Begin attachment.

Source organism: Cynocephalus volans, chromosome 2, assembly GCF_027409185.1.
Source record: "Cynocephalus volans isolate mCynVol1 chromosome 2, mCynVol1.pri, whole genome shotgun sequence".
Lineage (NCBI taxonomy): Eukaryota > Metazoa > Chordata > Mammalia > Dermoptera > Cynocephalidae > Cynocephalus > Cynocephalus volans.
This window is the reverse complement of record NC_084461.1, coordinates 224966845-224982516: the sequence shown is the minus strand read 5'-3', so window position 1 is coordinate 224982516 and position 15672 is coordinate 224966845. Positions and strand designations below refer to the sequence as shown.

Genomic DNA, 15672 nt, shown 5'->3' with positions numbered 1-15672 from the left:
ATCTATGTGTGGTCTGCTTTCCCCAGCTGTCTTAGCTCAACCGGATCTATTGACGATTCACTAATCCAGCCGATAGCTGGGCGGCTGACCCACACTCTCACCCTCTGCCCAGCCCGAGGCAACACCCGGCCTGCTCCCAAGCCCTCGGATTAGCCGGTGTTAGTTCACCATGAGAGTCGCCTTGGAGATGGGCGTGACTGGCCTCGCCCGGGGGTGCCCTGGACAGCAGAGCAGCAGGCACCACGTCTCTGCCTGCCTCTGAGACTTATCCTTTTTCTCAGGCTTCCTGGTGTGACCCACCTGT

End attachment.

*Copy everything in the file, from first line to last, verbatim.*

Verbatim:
Source organism: Cynocephalus volans, chromosome 2, assembly GCF_027409185.1.
Source record: "Cynocephalus volans isolate mCynVol1 chromosome 2, mCynVol1.pri, whole genome shotgun sequence".
Lineage (NCBI taxonomy): Eukaryota > Metazoa > Chordata > Mammalia > Dermoptera > Cynocephalidae > Cynocephalus > Cynocephalus volans.
This window is the reverse complement of record NC_084461.1, coordinates 224966845-224982516: the sequence shown is the minus strand read 5'-3', so window position 1 is coordinate 224982516 and position 15672 is coordinate 224966845. Positions and strand designations below refer to the sequence as shown.

Genomic DNA, 15672 nt, shown 5'->3' with positions numbered 1-15672 from the left:
ATCTATGTGTGGTCTGCTTTCCCCAGCTGTCTTAGCTCAACCGGATCTATTGACGATTCACTAATCCAGCCGATAGCTGGGCGGCTGACCCACACTCTCACCCTCTGCCCAGCCCGAGGCAACACCCGGCCTGCTCCCAAGCCCTCGGATTAGCCGGTGTTAGTTCACCATGAGAGTCGCCTTGGAGATGGGCGTGACTGGCCTCGCCCGGGGGTGCCCTGGACAGCAGAGCAGCAGGCACCACGTCTCTGCCTGCCTCTGAGACTTATCCTTTTTCTCAGGCTTCCTGGTGTGACCCACCTGT